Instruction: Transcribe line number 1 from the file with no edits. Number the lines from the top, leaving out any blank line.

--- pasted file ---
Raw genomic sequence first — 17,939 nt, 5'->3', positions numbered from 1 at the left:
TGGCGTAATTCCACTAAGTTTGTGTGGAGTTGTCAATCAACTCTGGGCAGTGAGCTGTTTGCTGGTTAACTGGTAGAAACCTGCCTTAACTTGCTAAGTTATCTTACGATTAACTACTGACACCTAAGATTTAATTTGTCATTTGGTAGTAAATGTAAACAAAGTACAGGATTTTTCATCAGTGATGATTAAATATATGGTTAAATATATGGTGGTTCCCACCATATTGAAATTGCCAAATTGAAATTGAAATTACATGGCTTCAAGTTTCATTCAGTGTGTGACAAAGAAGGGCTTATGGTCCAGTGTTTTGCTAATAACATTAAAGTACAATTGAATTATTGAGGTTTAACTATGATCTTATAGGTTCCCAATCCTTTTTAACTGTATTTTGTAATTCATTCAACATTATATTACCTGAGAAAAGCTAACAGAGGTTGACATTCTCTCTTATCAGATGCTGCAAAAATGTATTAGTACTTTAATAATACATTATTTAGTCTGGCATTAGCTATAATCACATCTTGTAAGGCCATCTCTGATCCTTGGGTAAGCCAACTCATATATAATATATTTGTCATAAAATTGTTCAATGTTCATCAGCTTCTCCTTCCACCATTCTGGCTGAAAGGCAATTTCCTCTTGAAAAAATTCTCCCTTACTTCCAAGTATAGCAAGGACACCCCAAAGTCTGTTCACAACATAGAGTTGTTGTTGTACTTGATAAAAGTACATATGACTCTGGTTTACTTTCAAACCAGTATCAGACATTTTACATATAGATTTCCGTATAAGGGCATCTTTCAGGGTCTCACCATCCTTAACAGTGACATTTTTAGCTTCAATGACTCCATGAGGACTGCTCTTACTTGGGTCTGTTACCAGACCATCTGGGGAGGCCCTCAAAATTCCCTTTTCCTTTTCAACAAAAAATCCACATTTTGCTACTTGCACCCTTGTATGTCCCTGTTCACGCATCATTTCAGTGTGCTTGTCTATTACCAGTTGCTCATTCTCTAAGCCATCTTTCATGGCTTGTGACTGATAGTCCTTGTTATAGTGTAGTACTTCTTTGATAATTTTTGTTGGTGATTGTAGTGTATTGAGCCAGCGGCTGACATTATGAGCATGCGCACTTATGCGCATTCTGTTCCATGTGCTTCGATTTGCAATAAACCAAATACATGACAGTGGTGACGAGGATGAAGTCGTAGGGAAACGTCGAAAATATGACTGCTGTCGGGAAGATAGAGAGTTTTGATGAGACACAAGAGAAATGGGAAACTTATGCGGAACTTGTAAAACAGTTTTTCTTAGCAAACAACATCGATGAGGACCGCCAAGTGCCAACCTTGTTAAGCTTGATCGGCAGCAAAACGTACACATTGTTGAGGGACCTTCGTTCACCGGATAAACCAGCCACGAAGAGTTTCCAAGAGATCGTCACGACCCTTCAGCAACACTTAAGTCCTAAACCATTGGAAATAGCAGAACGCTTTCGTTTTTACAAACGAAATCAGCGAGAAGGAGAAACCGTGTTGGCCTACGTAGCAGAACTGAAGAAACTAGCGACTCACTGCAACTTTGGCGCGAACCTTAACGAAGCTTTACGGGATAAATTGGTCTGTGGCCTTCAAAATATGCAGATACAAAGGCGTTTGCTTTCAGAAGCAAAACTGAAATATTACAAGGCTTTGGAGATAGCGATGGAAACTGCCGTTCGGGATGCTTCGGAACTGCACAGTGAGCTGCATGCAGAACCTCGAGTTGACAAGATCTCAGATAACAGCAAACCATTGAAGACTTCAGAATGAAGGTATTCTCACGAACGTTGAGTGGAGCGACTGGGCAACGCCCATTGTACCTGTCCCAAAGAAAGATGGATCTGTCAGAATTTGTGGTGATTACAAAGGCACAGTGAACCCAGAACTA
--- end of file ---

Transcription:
Raw genomic sequence first — 17,939 nt, 5'->3', positions numbered from 1 at the left: